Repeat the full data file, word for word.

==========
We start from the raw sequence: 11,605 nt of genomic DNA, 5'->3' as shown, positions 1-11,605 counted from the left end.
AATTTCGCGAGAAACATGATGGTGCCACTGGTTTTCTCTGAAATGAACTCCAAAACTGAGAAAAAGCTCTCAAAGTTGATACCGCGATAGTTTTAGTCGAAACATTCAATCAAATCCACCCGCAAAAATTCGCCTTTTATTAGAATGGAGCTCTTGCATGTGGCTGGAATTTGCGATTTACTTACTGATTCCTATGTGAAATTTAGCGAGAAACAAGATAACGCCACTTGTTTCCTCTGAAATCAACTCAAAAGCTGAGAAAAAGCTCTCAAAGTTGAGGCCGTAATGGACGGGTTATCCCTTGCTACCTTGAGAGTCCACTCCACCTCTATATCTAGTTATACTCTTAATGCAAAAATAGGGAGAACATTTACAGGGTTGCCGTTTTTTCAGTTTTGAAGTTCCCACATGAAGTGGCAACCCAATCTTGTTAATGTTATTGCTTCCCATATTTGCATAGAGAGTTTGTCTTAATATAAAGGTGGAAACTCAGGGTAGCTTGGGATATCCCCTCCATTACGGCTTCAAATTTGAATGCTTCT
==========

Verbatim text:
We start from the raw sequence: 11,605 nt of genomic DNA, 5'->3' as shown, positions 1-11,605 counted from the left end.
AATTTCGCGAGAAACATGATGGTGCCACTGGTTTTCTCTGAAATGAACTCCAAAACTGAGAAAAAGCTCTCAAAGTTGATACCGCGATAGTTTTAGTCGAAACATTCAATCAAATCCACCCGCAAAAATTCGCCTTTTATTAGAATGGAGCTCTTGCATGTGGCTGGAATTTGCGATTTACTTACTGATTCCTATGTGAAATTTAGCGAGAAACAAGATAACGCCACTTGTTTCCTCTGAAATCAACTCAAAAGCTGAGAAAAAGCTCTCAAAGTTGAGGCCGTAATGGACGGGTTATCCCTTGCTACCTTGAGAGTCCACTCCACCTCTATATCTAGTTATACTCTTAATGCAAAAATAGGGAGAACATTTACAGGGTTGCCGTTTTTTCAGTTTTGAAGTTCCCACATGAAGTGGCAACCCAATCTTGTTAATGTTATTGCTTCCCATATTTGCATAGAGAGTTTGTCTTAATATAAAGGTGGAAACTCAGGGTAGCTTGGGATATCCCCTCCATTACGGCTTCAAATTTGAATGCTTCT